Date & Time: Saturday 24th March 2007. 11 am start.

Location of Start : Seathwaite Farm, Borrowdale, Cumbria, Uk. ( NY 239 126 )

Places visited : Seathwaite farm, Stockley Bridge, Aaron Crags, Seathwaite Fell, Sprinkling Tarn, Esk Hause, Esk Pike, returning via Esk Hause shelter, Grains Gill, Stockley Bridge and back to the farm

Walk details : 7.7 mls, 2700 ft of ascent , 6 hrs.

Walked with : Hilton, Hannah, Jo, Jill, John, Ann myself and seven dogs (Crufts on tour).

Weather : An excellent and predicted blue sky, not a cloud to be seen all day ( but rather cold in the shade ! )

The walk party the night before (dressed posh for once) celebrating at

Quince and Medlar in Cockermouth.


Friday was a grand evening where us country fellas put on shirt and tie, and the ladies cast aside the wicking base layers in favour of silks and satin.

It will be Jo's birthday tomorrow and was Jill's birthday earlier this week.

We also planned a sociable walk while we're all together this weekend, and so take advantage of the good weather.

Saturday dawned fine and dry and the forecast was correct - blue skies wall to wall.

Our route today was decided by John and Polly's need to climb Seathwaite and Esk Pike as part of their Wainwright round.

A 10.30 meeting at Seathwaite. We found most other folk had started earlier, and the line of parked cars extended several hundred yard down from the farm.

The walk was going to be quarter of a mile further than we thought by virtue of that fact alone !

We called at the delightfully named "Rain Gauge Cottage" to collect Dave's chocolate brown retriever dog. This meant that we were now evenly balanced for numbers today. Seven people and seven dogs - Crufts on tour !

Seathwaite is renowned for being the wettest place in England, and the cottage presumably gets it's name from the fact that the person who used to measure the rainfall used to live here at one time.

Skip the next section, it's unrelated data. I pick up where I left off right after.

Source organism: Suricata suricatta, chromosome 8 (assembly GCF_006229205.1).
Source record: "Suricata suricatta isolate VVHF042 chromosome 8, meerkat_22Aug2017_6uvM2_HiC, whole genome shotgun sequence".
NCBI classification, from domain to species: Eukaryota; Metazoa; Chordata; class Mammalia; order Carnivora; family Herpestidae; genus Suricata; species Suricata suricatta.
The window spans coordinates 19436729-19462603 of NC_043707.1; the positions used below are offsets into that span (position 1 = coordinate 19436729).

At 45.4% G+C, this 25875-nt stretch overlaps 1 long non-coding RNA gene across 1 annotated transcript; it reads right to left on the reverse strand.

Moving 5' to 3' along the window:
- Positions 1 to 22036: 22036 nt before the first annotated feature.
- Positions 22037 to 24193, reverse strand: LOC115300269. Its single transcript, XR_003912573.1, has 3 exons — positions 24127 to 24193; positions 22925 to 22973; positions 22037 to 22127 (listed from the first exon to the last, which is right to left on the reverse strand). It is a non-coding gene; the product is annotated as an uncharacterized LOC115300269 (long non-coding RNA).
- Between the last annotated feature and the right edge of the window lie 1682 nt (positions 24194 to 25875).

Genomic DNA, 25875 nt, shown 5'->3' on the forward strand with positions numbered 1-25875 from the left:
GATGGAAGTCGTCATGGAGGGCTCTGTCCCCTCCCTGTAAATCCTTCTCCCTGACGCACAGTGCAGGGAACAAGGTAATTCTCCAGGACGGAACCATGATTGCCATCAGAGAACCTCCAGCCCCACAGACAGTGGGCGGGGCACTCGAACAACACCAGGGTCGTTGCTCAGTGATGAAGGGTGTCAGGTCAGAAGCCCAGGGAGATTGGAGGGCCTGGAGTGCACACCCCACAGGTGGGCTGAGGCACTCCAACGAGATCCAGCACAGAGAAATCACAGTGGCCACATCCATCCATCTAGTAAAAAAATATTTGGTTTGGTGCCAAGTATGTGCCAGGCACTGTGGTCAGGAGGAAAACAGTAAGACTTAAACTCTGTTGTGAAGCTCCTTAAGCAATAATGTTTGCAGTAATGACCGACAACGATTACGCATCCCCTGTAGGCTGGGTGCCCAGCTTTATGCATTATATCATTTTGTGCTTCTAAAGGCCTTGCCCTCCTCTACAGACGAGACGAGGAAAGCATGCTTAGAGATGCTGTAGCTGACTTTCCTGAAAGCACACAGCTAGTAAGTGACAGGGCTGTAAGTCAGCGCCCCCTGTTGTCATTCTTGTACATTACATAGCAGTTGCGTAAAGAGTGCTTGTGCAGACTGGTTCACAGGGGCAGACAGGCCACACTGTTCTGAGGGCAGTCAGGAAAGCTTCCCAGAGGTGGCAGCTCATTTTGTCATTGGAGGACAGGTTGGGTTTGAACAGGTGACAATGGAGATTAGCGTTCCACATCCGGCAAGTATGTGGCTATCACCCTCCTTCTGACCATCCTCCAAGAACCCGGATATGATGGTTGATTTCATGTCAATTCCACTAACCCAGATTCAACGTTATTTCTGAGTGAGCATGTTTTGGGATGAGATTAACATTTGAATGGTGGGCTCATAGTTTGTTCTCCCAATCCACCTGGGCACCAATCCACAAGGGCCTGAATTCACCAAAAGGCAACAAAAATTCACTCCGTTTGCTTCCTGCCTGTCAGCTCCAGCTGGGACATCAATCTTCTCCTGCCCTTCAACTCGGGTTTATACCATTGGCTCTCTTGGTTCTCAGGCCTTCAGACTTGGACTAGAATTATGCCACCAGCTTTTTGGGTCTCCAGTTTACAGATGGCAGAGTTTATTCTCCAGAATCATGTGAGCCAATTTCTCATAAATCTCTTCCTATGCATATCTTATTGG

All that rain not only keeps the lakes full, but also produces some fine waterfalls.

This one is Taylor Gill Force in the valley that leads up to Sty Head Tarn. Our route climbs above and alongside the trees to the left.

Grains Gill as we cross Stockley Bridge for the first time
Climbing up above Seathwaite

The weather was very warm and sunny, not a cloud in the sky, but the long distance views were hazy.

Blencathra, with just a little snow remaining, can be seen over the top of the pointed Grange Fell, further down Borrowdale.

Hilton and his daughter Hannah consult the map as the others follow up behind.

The path here is a well used one and has been paved with local stone to prevent further erosion.

Shortly after reaching the level ground above Taylor Gill Falls we branched left to make a direct assault of the front of Seathwaite Fell.

There is a gully and small stream which leads down (more or less) from the top. This guides us easily but steeply up through the crags.

The views get more spectacular as we climb - Green and Great Gable picturesque beyond the wintering trees.

Cassie cooling off in a summit pool after the warm climb.

As close as I could get to a summit full of people and dogs.

Excluding the photographer, there's one person (Hilton) and one dog (Jodie) missing.

The view from the top, with Esk Pike on the left, Scafell Pike in the middle and Gable on the right.

Click here or on the photo for a larger annotated panorama

Two paw prints in the slushy iced pool - who me ?
Hannah looks across towards Lingmell and the Wasdale Valley

Seathwaite Fell is a delightfully undulating peak, a geographical extension of the higher ground of the Scafell Massif to the south.

Within Seathwaite's many twists and turns are several more significant summits. We climbed the northern one at the start, and the southern one as we headed towards Esk Hause path. There are also numerous pools, from the biggest Sprinkling Tarn, to smaller un-named ones like this.